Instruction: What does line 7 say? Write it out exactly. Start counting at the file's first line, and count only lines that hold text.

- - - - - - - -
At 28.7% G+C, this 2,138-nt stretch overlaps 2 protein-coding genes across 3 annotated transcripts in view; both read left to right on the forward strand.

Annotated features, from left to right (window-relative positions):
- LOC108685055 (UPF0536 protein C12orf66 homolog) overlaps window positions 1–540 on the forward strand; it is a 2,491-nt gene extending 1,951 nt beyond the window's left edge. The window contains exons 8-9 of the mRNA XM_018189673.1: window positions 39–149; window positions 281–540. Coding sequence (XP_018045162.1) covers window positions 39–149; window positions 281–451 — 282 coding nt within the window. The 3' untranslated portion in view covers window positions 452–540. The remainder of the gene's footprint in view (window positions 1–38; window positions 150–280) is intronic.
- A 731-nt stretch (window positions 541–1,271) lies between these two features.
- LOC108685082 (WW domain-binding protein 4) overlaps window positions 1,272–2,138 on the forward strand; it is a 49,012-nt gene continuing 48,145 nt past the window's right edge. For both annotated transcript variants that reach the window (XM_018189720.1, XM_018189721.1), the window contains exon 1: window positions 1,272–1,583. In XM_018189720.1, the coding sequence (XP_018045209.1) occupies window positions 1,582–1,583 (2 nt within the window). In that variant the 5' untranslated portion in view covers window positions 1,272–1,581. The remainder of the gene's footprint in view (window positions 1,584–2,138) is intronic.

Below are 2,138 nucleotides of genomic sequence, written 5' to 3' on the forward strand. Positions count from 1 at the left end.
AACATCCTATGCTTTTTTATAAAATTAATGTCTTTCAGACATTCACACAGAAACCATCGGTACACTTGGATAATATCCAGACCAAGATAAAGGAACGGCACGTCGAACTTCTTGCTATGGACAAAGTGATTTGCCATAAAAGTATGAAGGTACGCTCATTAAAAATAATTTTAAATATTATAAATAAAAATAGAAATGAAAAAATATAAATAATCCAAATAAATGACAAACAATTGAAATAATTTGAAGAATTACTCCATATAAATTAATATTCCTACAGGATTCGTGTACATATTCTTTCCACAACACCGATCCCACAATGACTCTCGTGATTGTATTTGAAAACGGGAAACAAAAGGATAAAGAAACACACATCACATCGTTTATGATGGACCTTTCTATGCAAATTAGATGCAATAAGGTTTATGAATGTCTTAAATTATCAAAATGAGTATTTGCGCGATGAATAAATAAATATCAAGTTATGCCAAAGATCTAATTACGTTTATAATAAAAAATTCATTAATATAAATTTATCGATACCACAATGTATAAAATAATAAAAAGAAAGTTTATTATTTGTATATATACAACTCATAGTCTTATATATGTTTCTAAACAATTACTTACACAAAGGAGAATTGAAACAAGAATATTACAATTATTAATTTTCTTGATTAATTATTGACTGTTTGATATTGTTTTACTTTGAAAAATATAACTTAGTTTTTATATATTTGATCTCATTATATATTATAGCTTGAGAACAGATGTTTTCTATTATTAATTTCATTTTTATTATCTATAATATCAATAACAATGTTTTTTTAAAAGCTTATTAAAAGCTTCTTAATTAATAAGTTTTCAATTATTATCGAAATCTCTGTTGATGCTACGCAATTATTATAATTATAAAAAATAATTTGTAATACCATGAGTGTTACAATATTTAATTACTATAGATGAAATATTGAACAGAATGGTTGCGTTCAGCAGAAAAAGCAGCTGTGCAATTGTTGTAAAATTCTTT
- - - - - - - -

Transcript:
AACATCCTATGCTTTTTTATAAAATTAATGTCTTTCAGACATTCACACAGAAACCATCGGTACACTTGGATAATATCCAGACCAAGATAAAGGAACGGCACGTCGAACTTCTTGCTATGGACAAAGTGATTTGCCATAAAAGTATGAAGGTACGCTCATTAAAAATAATTTTAAATATTATAAATAAAAATAGAAATGAAAAAATATAAATAATCCAAATAAATGACAAACAATTGAAATAATTTGAAGAATTACTCCATATAAATTAATATTCCTACAGGATTCGTGTACATATTCTTTCCACAACACCGATCCCACAATGACTCTCGTGATTGTATTTGAAAACGGGAAACAAAAGGATAAAGAAACACACATCACATCGTTTATGATGGACCTTTCTATGCAAATTAGATGCAATAAGGTTTATGAATGTCTTAAATTATCAAAATGAGTATTTGCGCGATGAATAAATAAATATCAAGTTATGCCAAAGATCTAATTACGTTTATAATAAAAAATTCATTAATATAAATTTATCGATACCACAATGTATAAAATAATAAAAAGAAAGTTTATTATTTGTATATATACAACTCATAGTCTTATATATGTTTCTAAACAATTACTTACACAAAGGAGAATTGAAACAAGAATATTACAATTATTAATTTTCTTGATTAATTATTGACTGTTTGATATTGTTTTACTTTGAAAAATATAACTTAGTTTTTATATATTTGATCTCATTATATATTATAGCTTGAGAACAGATGTTTTCTATTATTAATTTCATTTTTATTATCTATAATATCAATAACAATGTTTTTTTAAAAGCTTATTAAAAGCTTCTTAATTAATAAGTTTTCAATTATTATCGAAATCTCTGTTGATGCTACGCAATTATTATAATTATAAAAAATAATTTGTAATACCATGAGTGTTACAATATTTAATTACTATAGATGAAATATTGAACAGAATGGTTGCGTTCAGCAGAAAAAGCAGCTGTGCAATTGTTGTAAAATTCTTT